Welcome to the apocalypse. Large, glossy, metallic and often energetic, Guillermo del Toro’s Pacific Rim is certainty a cinematic experience. Spectacle-based and with a touch of a child’s imagination, Pacific Rim recollects the Kaiju genre as a monstrous, loud and exciting experience. Beyond the glossy textures, underneath the loud and bellowing beats and roars, del Toro’s creative flare seems a little dimmer with his latest creation. del Toro’s reputation precedes him; an artist by some standards with a very fine attention to detail, his portfolio is decorated with treasures like Pan’s Labyrinth (2006) and Hellboy (2004). But that fine intimacy and enthusiasm is demolished in favour of magnitude and spectacle.
Deep beneath the ocean a rift acts as a gateway between dimensions. The Jaeger Project, a series of commissioned humanoid machines operated by the melded memories of two co-pilots are mankind’s last hope. The Kaiju, large ferocious beasts based on the image of recognisable creatures such as the grotesque and towering deformed shark-like beast, ravage cities, diminish the population and threaten Earth’s very existence. The tale follows the hardened hero, Raleigh Becket (Charlie Hunnam) and his haunted-by-her-childhood co-pilot, Mako Mori (Rinko Kikuchi) as they meld memories and fight the Kaiju.
The spectacle is extravagant and the scale is magnificent. You can almost feel the movements of the machines and the crashing of the waves. However, the battles are loud, predicable and clichéd and with each new fight you cannot help but lapse into a feeling of déjà vu. The monstrous brawls feel similar and not just to one another but to many films of its kind. In an apocalyptic scene that recalls Cloverfield (2008), Autobots brawl Godzilla’s cousins with self-confident American patriotism and packed with enough Independence Day (1996) speeches to fill the White House. Artificial and excessive, the spectacle overshadows the characters, the story and the rare moments of intricate detail. Pacific Rim substitutes a hefty portion of its runtime to the sleekness of metallic textures; it privileges exteriors and avoids the interior.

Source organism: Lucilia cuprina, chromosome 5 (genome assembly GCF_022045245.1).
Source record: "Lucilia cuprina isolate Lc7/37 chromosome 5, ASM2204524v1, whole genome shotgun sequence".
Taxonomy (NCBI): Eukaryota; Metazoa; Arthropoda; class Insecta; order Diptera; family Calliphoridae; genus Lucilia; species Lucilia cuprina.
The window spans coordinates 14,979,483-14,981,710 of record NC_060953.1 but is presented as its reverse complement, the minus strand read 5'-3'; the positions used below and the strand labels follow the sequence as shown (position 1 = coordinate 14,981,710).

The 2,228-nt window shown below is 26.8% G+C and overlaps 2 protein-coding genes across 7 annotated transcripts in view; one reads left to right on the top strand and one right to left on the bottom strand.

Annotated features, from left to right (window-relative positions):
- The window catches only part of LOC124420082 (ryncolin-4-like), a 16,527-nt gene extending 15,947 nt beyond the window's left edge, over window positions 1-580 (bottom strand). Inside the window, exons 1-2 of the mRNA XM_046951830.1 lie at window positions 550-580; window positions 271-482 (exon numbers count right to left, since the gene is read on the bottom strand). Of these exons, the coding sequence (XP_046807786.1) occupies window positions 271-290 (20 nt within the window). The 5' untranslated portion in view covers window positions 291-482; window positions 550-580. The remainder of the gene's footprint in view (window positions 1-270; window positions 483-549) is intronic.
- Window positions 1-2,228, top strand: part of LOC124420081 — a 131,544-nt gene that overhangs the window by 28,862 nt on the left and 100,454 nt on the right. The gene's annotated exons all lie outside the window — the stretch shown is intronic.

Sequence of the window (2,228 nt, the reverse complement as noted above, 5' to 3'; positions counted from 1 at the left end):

The film tries to suggest human complexity through appeals to sympathy, which is a rare and respectable feat for a monster film, but the two-dimensional characters are examples of its failure to do so successfully. The characters are largely identifiable by a quirky or bold appearance, instead of having a developed personality. Hannibal Chau (Ron Perlman), for example, is dressed in garish decorations with little beneath his tinted spectacles, red suit and gold-tipped shoes. The main characters are a little less extravagant but very much predictable and typical. Becket is the hardened hero with scars and carries the burden of loss and is often forgotten amongst all the clamour and commotion. The film inspires little sympathy for these hollow characters. The moments in the film that are suggestive of sympathy and compassion are illustrated by watery eyes or a cheap soundtrack and offer a poor attempt to capture the essence of human nature. The characters are drafted around a single defining moment and have little history; Becket is only haunted by the loss of his brother and Mako by the torment of a Kaiju as a child. These single moments are not enough to compensate for real characters with depth, complexities and humanity. The characters are artificial and lacking that jagged edge of human nature.
Pacific Rim is a celebration of a child’s imagination with its fantastical world adorned with magnificence as well as an aged and forgotten genre that loses itself to extravagance. While the flick features some respectable traits, in the end it resorts to delivering a cheap injection of adrenaline for thrills. Sadly, del Toro makes a promise he cannot keep; the spectacle eclipses the compassion, detail and intricacies of his piece. This blockbuster abides by, but is ultimately compromised by, one rule: size matters.